The First Book That Introduces China To People Cultural Studies Essay

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My Country and My People, written by Lin, Yutang, is an important piece of literature by a Chinese writer that first introduces China and Chinese culture to the Western world. Since its publication in 1935, this book has a great influence on American readers. However, it had not been popularized in China until the 80s. The creation of My Country and My People was under the inspiration of Pearl S. Buck, an American writer who lived in China for a long time. She wrote a lot about China and wanted to find a Chinese writer to write a book about China in English. She invited Yutang Lin to undertake such a task. After several conversations with Pearl, Yutang Lin decided to write My Country and My People.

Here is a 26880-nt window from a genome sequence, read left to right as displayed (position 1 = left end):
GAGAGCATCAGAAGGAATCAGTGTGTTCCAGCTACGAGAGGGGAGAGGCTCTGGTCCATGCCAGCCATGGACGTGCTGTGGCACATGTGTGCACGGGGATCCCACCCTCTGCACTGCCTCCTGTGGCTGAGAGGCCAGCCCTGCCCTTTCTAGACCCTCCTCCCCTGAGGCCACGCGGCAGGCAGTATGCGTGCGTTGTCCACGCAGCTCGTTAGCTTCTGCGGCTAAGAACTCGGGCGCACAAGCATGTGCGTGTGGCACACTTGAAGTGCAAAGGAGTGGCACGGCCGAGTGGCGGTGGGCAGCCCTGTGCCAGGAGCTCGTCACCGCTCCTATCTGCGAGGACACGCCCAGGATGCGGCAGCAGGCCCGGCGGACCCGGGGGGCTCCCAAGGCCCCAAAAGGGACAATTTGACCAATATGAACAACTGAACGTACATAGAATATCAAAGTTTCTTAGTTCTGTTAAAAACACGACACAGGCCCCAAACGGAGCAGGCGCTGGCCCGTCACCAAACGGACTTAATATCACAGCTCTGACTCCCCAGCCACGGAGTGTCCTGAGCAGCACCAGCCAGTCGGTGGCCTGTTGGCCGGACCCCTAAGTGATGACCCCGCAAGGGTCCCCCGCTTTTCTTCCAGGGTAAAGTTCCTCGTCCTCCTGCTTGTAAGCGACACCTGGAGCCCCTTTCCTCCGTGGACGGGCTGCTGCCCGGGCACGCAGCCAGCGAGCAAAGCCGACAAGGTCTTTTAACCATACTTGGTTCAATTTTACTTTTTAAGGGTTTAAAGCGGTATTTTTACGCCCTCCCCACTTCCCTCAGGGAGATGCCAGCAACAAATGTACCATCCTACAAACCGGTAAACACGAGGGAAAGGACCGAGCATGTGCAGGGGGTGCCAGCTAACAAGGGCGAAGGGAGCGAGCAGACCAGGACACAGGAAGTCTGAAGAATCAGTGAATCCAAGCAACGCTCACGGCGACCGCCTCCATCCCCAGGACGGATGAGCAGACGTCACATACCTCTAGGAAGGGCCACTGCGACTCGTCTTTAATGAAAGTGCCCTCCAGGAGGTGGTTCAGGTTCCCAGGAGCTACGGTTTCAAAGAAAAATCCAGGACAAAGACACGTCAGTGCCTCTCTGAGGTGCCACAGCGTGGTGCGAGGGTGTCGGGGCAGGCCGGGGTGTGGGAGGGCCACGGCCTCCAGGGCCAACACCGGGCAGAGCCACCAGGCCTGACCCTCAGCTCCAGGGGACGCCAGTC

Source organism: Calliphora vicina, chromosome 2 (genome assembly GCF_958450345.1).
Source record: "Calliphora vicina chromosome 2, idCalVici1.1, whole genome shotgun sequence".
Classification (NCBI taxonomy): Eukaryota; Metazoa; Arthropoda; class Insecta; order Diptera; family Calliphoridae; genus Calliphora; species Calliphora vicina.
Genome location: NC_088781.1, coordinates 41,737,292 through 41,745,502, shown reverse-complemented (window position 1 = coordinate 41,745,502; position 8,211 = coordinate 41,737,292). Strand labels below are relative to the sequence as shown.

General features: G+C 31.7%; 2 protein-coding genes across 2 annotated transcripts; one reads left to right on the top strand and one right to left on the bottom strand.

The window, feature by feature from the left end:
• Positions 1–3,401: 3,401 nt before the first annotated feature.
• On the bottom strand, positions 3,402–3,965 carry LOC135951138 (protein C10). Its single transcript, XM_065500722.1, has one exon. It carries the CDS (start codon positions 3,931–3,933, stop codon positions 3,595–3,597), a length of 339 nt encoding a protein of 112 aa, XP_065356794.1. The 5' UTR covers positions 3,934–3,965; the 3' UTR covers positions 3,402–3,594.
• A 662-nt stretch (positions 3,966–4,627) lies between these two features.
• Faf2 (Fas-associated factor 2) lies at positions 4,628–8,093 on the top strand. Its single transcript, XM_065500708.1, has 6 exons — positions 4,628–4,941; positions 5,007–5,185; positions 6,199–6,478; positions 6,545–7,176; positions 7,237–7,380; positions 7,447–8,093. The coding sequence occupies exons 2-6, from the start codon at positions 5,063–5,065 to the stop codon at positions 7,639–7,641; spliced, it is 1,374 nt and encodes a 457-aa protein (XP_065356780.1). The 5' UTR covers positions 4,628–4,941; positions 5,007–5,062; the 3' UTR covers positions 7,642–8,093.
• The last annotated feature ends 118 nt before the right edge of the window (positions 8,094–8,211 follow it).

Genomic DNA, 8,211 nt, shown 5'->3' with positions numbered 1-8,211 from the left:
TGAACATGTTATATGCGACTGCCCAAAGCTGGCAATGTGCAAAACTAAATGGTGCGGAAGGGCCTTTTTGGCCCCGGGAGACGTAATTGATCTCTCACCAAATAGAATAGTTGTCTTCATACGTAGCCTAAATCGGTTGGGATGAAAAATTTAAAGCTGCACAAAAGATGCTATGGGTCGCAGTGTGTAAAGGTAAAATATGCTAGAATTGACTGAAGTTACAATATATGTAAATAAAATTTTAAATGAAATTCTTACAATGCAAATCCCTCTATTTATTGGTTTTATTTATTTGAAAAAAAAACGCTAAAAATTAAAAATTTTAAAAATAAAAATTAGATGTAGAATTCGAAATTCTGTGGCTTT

My Country and My People introduces China to the Western world, which covers many aspects of China including Chinese politics, Chinese character, Chinese society, and Chinese literature and so on. This book and Mr. Lin have been misunderstood by most Chinese people since 1930s. Even now there is still some critique for him. This is not surprising at all when we take into consideration the "Red education" since the liberation of China. Here, the term "red education" means that the education carried on in China is all in the favor of communism. For example, all the Chinese textbook articles must be written by "red writers" or "left wing writers."Because of this nationwide education since childhood, we intuitively hold onto this criterion when we evaluate literature, people, etc. We cannot get good grades if we are not good at these kinds of literature. Thus, those writings by "non-left" writers, especially those criticized by "left wing" writer, cannot be selected into Chinese textbooks no matter how high their achievement is. Yutang Lin is such a typical example. In order to understand why Mr. Lin was not well-received in China, we need first to bring in another famous writer during the revolution period-Lu Xun. He produced harsh criticism of social problems in China. He has often been considered to have had leftist leanings. He used literature as daggers and guns to point at his enemies-the old Chinese society, which was just to the taste of communist activists. On the contrary, Lin usually expressed his dissatisfactions tactfully in a humorous way. Particularly, the word "humor" was first introduced to China by him. At the revolutionary time, as a communist, Lu Xun enjoyed a high reputation in China. It is said that Lu once tried to persuade Lin to translate some books that were "good" for China. Rather than accept Lu's advice, Lin wrote books such as "My Country and My People." Thus, writers and intellectuals in China at that time said that Lin, with not so good knowledge about Chinese culture and history, wrote this book in order to win money and reputation from western audience. Lin was aware of the potential criticism even when he was writing this book. Therefore, in the preface he wrote "only to communicate my own opinions" and "I should offend many writes about China, especially my own countrymen and great patriots" (Lin 17) . He also expressed his standing towards western audience-"nor do I write for the patriots of the west. For I fear more their appreciative quotations from me than the misunderstanding of my countrymen." (Lin 17) Instead of betraying China, his deep love and concern for China penetrate the whole book. In the preface of the book, Lin says: "I am able to confess because, unlike these patriots, I am not ashamed of my country. And I can lay bare her troubles because I have not lost hope. China is bigger than her little patriots, and does not require their whitewashing. She will, as she always did, right herself again." (Lin ⅹⅶ) This is not only his attitude towards China, but also his standing point of the book. At the same time, he states that My Country and My People is written for "the men of simple common sense."He wants to promote western understanding of China through this book.